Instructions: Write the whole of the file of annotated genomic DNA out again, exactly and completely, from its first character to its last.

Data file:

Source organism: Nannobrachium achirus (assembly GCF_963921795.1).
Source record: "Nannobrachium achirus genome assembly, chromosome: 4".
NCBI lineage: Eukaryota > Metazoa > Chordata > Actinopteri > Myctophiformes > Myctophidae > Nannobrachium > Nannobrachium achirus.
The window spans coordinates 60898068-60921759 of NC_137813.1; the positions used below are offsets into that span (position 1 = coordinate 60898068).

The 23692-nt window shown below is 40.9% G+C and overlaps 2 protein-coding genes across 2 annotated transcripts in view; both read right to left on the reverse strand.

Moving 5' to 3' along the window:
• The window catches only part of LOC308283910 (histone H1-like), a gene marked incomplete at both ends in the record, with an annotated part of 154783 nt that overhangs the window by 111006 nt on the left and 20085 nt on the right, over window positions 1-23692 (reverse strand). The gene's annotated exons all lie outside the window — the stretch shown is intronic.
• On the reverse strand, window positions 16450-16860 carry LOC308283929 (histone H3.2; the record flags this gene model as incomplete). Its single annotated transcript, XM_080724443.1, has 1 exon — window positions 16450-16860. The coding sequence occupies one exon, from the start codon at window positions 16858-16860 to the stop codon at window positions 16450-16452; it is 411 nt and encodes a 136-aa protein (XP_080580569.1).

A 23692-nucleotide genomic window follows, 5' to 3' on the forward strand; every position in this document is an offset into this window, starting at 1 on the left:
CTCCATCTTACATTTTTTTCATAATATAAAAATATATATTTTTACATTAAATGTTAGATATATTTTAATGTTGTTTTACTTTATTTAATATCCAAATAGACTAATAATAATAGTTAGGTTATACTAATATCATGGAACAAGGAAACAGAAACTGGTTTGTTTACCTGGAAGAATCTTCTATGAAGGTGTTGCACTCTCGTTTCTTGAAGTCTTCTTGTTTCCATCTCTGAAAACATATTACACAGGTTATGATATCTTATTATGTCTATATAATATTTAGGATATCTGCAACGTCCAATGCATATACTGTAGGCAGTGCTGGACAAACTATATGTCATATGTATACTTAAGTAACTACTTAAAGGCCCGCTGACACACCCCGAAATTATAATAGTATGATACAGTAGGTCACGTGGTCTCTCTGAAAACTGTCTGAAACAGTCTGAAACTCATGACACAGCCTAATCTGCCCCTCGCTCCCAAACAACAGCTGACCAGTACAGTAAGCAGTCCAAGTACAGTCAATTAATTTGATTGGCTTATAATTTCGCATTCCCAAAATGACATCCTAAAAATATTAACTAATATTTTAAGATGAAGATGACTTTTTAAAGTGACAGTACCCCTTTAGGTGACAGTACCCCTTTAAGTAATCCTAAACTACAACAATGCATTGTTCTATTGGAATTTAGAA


Source organism: Nannobrachium achirus (assembly GCF_963921795.1).
Source record: "Nannobrachium achirus genome assembly, chromosome: 4".
NCBI lineage: Eukaryota > Metazoa > Chordata > Actinopteri > Myctophiformes > Myctophidae > Nannobrachium > Nannobrachium achirus.
The window spans coordinates 60898068-60921759 of NC_137813.1; the positions used below are offsets into that span (position 1 = coordinate 60898068).

The 23692-nt window shown below is 40.9% G+C and overlaps 2 protein-coding genes across 2 annotated transcripts in view; both read right to left on the reverse strand.

Moving 5' to 3' along the window:
• The window catches only part of LOC308283910 (histone H1-like), a gene marked incomplete at both ends in the record, with an annotated part of 154783 nt that overhangs the window by 111006 nt on the left and 20085 nt on the right, over window positions 1-23692 (reverse strand). The gene's annotated exons all lie outside the window — the stretch shown is intronic.
• On the reverse strand, window positions 16450-16860 carry LOC308283929 (histone H3.2; the record flags this gene model as incomplete). Its single annotated transcript, XM_080724443.1, has 1 exon — window positions 16450-16860. The coding sequence occupies one exon, from the start codon at window positions 16858-16860 to the stop codon at window positions 16450-16452; it is 411 nt and encodes a 136-aa protein (XP_080580569.1).

A 23692-nucleotide genomic window follows, 5' to 3' on the forward strand; every position in this document is an offset into this window, starting at 1 on the left:
CTCCATCTTACATTTTTTTCATAATATAAAAATATATATTTTTACATTAAATGTTAGATATATTTTAATGTTGTTTTACTTTATTTAATATCCAAATAGACTAATAATAATAGTTAGGTTATACTAATATCATGGAACAAGGAAACAGAAACTGGTTTGTTTACCTGGAAGAATCTTCTATGAAGGTGTTGCACTCTCGTTTCTTGAAGTCTTCTTGTTTCCATCTCTGAAAACATATTACACAGGTTATGATATCTTATTATGTCTATATAATATTTAGGATATCTGCAACGTCCAATGCATATACTGTAGGCAGTGCTGGACAAACTATATGTCATATGTATACTTAAGTAACTACTTAAAGGCCCGCTGACACACCCCGAAATTATAATAGTATGATACAGTAGGTCACGTGGTCTCTCTGAAAACTGTCTGAAACAGTCTGAAACTCATGACACAGCCTAATCTGCCCCTCGCTCCCAAACAACAGCTGACCAGTACAGTAAGCAGTCCAAGTACAGTCAATTAATTTGATTGGCTTATAATTTCGCATTCCCAAAATGACATCCTAAAAATATTAACTAATATTTTAAGATGAAGATGACTTTTTAAAGTGACAGTACCCCTTTAGGTGACAGTACCCCTTTAAGTAATCCTAAACTACAACAATGCATTGTTCTATTGGAATTTAGAA